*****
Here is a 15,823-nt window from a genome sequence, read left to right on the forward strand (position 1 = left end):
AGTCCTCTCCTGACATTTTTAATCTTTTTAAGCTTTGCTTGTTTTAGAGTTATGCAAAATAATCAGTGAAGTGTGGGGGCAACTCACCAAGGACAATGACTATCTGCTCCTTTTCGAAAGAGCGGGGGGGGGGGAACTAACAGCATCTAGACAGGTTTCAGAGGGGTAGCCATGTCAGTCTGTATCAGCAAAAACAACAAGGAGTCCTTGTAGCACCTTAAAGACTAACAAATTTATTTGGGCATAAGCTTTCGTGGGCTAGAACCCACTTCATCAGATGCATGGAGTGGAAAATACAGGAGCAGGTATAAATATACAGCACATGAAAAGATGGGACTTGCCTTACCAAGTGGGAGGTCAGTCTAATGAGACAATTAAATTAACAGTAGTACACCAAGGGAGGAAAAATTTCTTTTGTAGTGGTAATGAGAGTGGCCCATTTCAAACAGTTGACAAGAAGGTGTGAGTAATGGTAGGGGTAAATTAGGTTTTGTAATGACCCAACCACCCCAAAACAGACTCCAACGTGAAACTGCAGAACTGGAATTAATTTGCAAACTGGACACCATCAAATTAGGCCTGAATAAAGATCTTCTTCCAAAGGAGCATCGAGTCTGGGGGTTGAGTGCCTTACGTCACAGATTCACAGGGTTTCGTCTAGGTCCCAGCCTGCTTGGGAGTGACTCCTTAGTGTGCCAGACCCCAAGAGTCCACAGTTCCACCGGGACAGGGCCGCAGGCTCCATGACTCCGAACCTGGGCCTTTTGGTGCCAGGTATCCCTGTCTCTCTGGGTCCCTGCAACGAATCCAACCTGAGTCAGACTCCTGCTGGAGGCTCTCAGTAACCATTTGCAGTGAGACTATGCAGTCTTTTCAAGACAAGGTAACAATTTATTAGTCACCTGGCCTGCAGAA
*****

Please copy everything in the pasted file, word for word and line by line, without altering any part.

Here is a 15,823-nt window from a genome sequence, read left to right on the forward strand (position 1 = left end):
AGTCCTCTCCTGACATTTTTAATCTTTTTAAGCTTTGCTTGTTTTAGAGTTATGCAAAATAATCAGTGAAGTGTGGGGGCAACTCACCAAGGACAATGACTATCTGCTCCTTTTCGAAAGAGCGGGGGGGGGGGAACTAACAGCATCTAGACAGGTTTCAGAGGGGTAGCCATGTCAGTCTGTATCAGCAAAAACAACAAGGAGTCCTTGTAGCACCTTAAAGACTAACAAATTTATTTGGGCATAAGCTTTCGTGGGCTAGAACCCACTTCATCAGATGCATGGAGTGGAAAATACAGGAGCAGGTATAAATATACAGCACATGAAAAGATGGGACTTGCCTTACCAAGTGGGAGGTCAGTCTAATGAGACAATTAAATTAACAGTAGTACACCAAGGGAGGAAAAATTTCTTTTGTAGTGGTAATGAGAGTGGCCCATTTCAAACAGTTGACAAGAAGGTGTGAGTAATGGTAGGGGTAAATTAGGTTTTGTAATGACCCAACCACCCCAAAACAGACTCCAACGTGAAACTGCAGAACTGGAATTAATTTGCAAACTGGACACCATCAAATTAGGCCTGAATAAAGATCTTCTTCCAAAGGAGCATCGAGTCTGGGGGTTGAGTGCCTTACGTCACAGATTCACAGGGTTTCGTCTAGGTCCCAGCCTGCTTGGGAGTGACTCCTTAGTGTGCCAGACCCCAAGAGTCCACAGTTCCACCGGGACAGGGCCGCAGGCTCCATGACTCCGAACCTGGGCCTTTTGGTGCCAGGTATCCCTGTCTCTCTGGGTCCCTGCAACGAATCCAACCTGAGTCAGACTCCTGCTGGAGGCTCTCAGTAACCATTTGCAGTGAGACTATGCAGTCTTTTCAAGACAAGGTAACAATTTATTAGTCACCTGGCCTGCAGAA